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Frustrating.


Owlie
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I e-mailed the head of the adcomm at my top choice--a standard "Thank you for considering my application. Although I didn't get in, I'm still interested. Do you have any advice on how I could improve my application?"-kind of email. I didn't expect to get anything back.

This, paraphrased, was his response:

"I'm sorry we weren't able to accept you this year. You were actually viewed rather favorably by the committee, and were placed in the "accept" pile along with some other students. Then we looked at the finances. Any other year, we would have taken you, but the funding situation is such this year that we had to decrease the size of our cohort. In fact, this will be the smallest group of students we have ever taken.

"As for improving your application, I can't offer any useful advice. If I remember correctly, some of your grades were a bit low, but there's not much you can do about that now. One thing you could do is to continue to work in a research area. I'm sorry I can't offer anything helpful, but I wish you the best of luck in your career goals."

On the one hand, I'm glad he sent it--I guess I do have what it takes to get in, but for funding. At the same time, I wish it was a "Well, compared to other students, you suck" response. That I could understand, and I could find a way to take steps to fix it, whether it be taking some classes to boost my GPA or finding a research job for some more relevant experiences.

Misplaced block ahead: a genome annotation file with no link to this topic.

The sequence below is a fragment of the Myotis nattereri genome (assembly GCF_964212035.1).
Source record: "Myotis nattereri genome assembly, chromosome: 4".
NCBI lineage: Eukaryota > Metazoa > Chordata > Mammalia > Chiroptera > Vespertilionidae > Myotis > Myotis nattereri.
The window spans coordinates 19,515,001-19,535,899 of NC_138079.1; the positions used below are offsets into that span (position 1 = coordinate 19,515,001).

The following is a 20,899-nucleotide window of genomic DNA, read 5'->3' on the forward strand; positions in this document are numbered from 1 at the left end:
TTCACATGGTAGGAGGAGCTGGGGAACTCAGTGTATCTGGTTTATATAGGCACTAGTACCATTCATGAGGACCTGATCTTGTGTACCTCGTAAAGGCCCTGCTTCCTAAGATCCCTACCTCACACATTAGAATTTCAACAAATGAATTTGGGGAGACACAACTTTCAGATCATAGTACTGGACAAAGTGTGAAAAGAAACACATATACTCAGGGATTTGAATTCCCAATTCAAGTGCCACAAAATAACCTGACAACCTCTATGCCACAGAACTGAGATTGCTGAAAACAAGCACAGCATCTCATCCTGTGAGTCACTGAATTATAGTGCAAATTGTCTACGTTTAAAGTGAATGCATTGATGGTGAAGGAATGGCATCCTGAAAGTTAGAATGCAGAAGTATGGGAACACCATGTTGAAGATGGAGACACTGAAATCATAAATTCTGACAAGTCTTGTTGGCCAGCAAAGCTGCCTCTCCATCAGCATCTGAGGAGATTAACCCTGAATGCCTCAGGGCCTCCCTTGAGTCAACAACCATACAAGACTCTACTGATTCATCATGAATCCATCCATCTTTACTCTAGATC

So close, and yet so far.

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Oh yuck...that is pretty hard to take, that if they just had the money you would have been in. Not that it makes you feel any better but I think it's like that at most schools and for most applicants, they're not unqualified but there's so many applicants for so few spots, lots of them will just not get in at all. I mean how do you choose, say for simplicity's sake,10 best candidates from hundreds of really great ones? Especially when there are so many components to the applications, each one with different strengths and weaknesses. When it comes down to it, the less money they have the fewer the spots, regardless of how many great applicants they might want. At my top choice they had over 2,100 applicants but 350 spots, I consider myself lucky to have been waitlisted, but how many other candidates just as good as me got cut right out? Probably a lot. These past few years have been even harder for both applicants and schools, less money, same amount or fewer spots then previous years and record numbers of applicants. It just sucks all around for most of us, it's a such a tough and emotionally arduous process and when someone says you're were considered accepted but we just couldn't afford you then you're right...so close yet so far. It's kind of like getting a 99 on a test, it's upsetting because there was just one little thing and it would have been perfect, but really in the grand scheme of things there's nothing much you could have done to improve.

Are you still waiting on any schools? Maybe you can contact them for your status...

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I don't know... For me "compared with other applicants you suck" would be the worst reply I could imagine :) For me it's better to know that I am a good applicant but that they didn't have enough funding for me this year. But may be it's just me... :)